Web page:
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This Year Is Your Year

The clock is nearing twelve o’clock on New Year’s Eve, and whether you’ve already created your list of resolutions or have yet to let the champagne bubbles inspire you, these last few moments of the year are ones to reflect on, to use as a springboard for the things you might like to change in the upcoming year. The year that’s coming to a close is but one chapter of your life, and the new one that’s just beginning is full of blank pages of the story you have free reign to write.

It’s important, however, to remember not to put too great an expectation on yourself. If you’re planning to make a list of resolutions, make one that’s actually achievable for you. If you want to get in shape or lose weight, set your goals with a more realistic mindset, one that won’t leave you feeling defeated before the party confetti has even been cleared from the floor. All too often, we set lofty ideals for ourselves that sound great as we’re making them, but we end up caught in a cycle of self-defeat because of the degree of expectation; and we toss aside that resolutions list feeling frustrated and stuck. Resolve for this year to be different—make resolutions that are fun, rather than punishing. Make a list that’s positive and inspiring to you. Yes, we all have things we need to work on, but looking at your list shouldn’t make you feel as though the way you are right now isn’t good enough. You are a person to be celebrated; so as the clock strikes midnight, celebrate who you are even as you look to whom you’d like to become. Here’s to you, and here’s to the possibilities ahead. Here’s to a new year and all it has to offer.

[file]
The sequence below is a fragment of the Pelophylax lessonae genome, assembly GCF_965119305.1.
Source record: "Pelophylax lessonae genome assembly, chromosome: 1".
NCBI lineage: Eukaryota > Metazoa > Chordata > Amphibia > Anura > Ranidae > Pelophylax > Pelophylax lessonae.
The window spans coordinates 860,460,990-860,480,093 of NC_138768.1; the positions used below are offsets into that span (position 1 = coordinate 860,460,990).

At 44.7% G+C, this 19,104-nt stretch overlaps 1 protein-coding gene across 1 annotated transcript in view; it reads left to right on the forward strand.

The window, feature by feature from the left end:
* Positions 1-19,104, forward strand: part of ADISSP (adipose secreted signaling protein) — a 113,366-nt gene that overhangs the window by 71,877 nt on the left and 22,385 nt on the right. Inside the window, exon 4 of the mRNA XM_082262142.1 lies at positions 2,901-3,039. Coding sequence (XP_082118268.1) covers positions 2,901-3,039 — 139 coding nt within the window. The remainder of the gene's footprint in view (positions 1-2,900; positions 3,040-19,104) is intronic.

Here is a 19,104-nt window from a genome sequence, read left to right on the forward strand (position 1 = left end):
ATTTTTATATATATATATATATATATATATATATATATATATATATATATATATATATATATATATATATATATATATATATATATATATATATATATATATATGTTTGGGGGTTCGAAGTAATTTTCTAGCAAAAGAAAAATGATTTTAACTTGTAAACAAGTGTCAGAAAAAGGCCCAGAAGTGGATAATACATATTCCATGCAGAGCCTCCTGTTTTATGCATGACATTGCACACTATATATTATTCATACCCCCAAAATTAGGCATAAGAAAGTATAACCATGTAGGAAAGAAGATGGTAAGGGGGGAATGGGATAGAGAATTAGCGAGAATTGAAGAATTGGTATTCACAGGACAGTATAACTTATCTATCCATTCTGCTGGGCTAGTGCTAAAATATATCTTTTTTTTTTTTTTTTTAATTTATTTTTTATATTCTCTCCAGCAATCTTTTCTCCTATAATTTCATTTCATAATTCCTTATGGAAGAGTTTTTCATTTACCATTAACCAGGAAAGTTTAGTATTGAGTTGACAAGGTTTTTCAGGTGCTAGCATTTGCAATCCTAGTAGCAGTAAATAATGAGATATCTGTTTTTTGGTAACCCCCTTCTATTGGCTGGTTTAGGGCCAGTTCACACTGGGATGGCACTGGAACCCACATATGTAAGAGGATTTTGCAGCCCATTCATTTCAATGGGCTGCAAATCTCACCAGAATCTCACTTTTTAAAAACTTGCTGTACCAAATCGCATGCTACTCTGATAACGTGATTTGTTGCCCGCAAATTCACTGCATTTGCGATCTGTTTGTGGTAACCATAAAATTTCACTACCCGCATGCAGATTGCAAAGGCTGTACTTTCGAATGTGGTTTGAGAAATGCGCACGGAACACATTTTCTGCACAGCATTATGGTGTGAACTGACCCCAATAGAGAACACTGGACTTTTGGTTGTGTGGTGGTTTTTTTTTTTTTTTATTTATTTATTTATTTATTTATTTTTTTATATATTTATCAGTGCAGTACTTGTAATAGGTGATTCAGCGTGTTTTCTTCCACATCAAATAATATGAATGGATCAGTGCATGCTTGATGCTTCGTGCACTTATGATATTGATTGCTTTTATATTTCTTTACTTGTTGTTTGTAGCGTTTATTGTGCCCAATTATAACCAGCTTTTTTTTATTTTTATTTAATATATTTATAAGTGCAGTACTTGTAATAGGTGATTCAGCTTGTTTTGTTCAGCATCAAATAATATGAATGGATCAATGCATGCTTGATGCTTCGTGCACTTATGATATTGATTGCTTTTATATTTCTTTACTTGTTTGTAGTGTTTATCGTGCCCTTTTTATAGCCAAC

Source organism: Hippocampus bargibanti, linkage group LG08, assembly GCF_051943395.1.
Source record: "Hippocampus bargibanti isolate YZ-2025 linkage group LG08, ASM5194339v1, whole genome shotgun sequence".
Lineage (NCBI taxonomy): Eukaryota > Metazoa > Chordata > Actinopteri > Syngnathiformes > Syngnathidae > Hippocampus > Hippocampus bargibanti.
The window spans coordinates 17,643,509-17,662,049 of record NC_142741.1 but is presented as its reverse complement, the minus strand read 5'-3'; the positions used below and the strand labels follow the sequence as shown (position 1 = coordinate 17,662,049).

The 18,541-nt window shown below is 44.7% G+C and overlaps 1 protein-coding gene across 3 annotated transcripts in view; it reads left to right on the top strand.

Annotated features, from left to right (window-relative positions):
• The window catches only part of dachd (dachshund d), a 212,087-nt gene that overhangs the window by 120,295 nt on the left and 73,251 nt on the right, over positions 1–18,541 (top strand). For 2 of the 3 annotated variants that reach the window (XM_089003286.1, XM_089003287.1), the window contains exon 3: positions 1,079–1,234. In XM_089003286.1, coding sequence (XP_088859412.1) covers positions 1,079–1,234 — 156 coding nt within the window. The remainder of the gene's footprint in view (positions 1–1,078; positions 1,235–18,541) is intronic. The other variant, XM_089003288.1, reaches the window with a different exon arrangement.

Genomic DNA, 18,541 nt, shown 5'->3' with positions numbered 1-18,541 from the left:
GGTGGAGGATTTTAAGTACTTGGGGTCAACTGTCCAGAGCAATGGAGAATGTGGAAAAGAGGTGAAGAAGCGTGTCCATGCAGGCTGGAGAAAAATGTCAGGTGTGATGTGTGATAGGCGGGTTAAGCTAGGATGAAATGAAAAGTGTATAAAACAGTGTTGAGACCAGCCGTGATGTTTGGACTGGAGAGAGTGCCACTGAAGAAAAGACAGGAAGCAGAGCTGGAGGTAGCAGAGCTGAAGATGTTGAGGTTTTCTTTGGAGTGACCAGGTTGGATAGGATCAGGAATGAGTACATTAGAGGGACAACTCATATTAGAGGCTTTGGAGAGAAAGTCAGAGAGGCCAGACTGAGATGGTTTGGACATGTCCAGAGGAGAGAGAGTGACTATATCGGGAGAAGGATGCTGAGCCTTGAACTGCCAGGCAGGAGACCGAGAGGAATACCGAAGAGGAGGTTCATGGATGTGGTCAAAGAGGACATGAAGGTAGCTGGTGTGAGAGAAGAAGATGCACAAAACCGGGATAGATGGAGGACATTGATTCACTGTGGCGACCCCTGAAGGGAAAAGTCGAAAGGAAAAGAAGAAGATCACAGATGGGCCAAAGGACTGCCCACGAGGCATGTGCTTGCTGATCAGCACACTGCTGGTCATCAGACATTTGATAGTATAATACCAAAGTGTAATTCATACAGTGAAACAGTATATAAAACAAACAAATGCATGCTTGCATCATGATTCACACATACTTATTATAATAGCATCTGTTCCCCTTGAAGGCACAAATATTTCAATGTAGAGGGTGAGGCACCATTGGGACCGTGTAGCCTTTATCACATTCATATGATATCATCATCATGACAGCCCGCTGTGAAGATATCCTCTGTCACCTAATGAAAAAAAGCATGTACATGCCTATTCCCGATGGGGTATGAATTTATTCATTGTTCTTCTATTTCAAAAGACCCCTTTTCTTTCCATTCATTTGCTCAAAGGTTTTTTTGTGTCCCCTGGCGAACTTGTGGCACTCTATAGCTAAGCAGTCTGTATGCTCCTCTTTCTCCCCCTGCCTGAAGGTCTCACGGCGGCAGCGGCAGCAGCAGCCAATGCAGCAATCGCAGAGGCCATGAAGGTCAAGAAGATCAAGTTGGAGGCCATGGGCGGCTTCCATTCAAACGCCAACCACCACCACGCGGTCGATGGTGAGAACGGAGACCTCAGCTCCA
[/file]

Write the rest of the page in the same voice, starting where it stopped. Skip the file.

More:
Hungry for a great year?


Lentils and black-eyed peas are traditionally served in hopes of bringing wealth, so cook some up as a tasty side dish or in some stew.

Want a year full of abundance? Tuck into a bowl of rice or another grain to keep the blessings coming.

If you want a baby, get figgy. In many cultures, figs are a symbol of fertility, so bite into some fresh figs or spread some fig jam on a bagel.

And speaking of bagels, bagels (and other ring-shaped foods like doughnuts) are considered symbolic of a year that has just come full circle.

If you love pork, you’re in luck—literally. Pork is traditionally eaten at New Year’s in hopes of bringing prosperity, as its rotund shape is a sign of plenty, and the way it uses its snout to root forward while it eats is considered to be representational of making progress in the year ahead.

Strike it rich with cornbread. The golden color of the bread’s corn is symbolic of real gold, and extra whole kernels baked into the batter signify nuggets of this precious metal.

If you’d love to prolong your life as long as possible, slurp some noodles without breaking or biting them.

Much like beans, fish scales are evocative of coins, and many countries believe that eating whole fish will increase wealth in the New Year. Roast some for your meal and celebrate the abundant possibilities for advancement and prosperity in the year ahead, as well—something that these aquatic creatures embody both by the fact that they swim forward and that they travel in schools

More greens mean more green - as in money. Eat spinach, kale, collards, or any other green of choice to build your chances of financial increase.

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